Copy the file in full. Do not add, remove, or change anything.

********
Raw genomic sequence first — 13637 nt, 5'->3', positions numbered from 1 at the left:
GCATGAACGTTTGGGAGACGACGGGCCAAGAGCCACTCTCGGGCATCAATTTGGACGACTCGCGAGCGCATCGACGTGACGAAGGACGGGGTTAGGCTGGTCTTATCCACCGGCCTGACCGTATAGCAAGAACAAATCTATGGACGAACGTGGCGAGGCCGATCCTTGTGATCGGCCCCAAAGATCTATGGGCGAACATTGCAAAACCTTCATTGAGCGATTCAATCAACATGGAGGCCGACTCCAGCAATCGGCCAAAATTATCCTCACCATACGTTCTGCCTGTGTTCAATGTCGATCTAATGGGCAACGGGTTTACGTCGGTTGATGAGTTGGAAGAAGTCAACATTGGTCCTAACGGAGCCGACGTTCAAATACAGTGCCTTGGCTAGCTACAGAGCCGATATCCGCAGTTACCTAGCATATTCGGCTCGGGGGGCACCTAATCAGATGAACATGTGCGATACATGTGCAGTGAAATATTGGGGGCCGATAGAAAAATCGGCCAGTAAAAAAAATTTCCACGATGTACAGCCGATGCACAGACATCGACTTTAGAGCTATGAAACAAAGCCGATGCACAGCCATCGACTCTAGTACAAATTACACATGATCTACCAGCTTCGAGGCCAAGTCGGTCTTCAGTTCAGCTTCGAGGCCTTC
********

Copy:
Raw genomic sequence first — 13637 nt, 5'->3', positions numbered from 1 at the left:
GCATGAACGTTTGGGAGACGACGGGCCAAGAGCCACTCTCGGGCATCAATTTGGACGACTCGCGAGCGCATCGACGTGACGAAGGACGGGGTTAGGCTGGTCTTATCCACCGGCCTGACCGTATAGCAAGAACAAATCTATGGACGAACGTGGCGAGGCCGATCCTTGTGATCGGCCCCAAAGATCTATGGGCGAACATTGCAAAACCTTCATTGAGCGATTCAATCAACATGGAGGCCGACTCCAGCAATCGGCCAAAATTATCCTCACCATACGTTCTGCCTGTGTTCAATGTCGATCTAATGGGCAACGGGTTTACGTCGGTTGATGAGTTGGAAGAAGTCAACATTGGTCCTAACGGAGCCGACGTTCAAATACAGTGCCTTGGCTAGCTACAGAGCCGATATCCGCAGTTACCTAGCATATTCGGCTCGGGGGGCACCTAATCAGATGAACATGTGCGATACATGTGCAGTGAAATATTGGGGGCCGATAGAAAAATCGGCCAGTAAAAAAAATTTCCACGATGTACAGCCGATGCACAGACATCGACTTTAGAGCTATGAAACAAAGCCGATGCACAGCCATCGACTCTAGTACAAATTACACATGATCTACCAGCTTCGAGGCCAAGTCGGTCTTCAGTTCAGCTTCGAGGCCTTC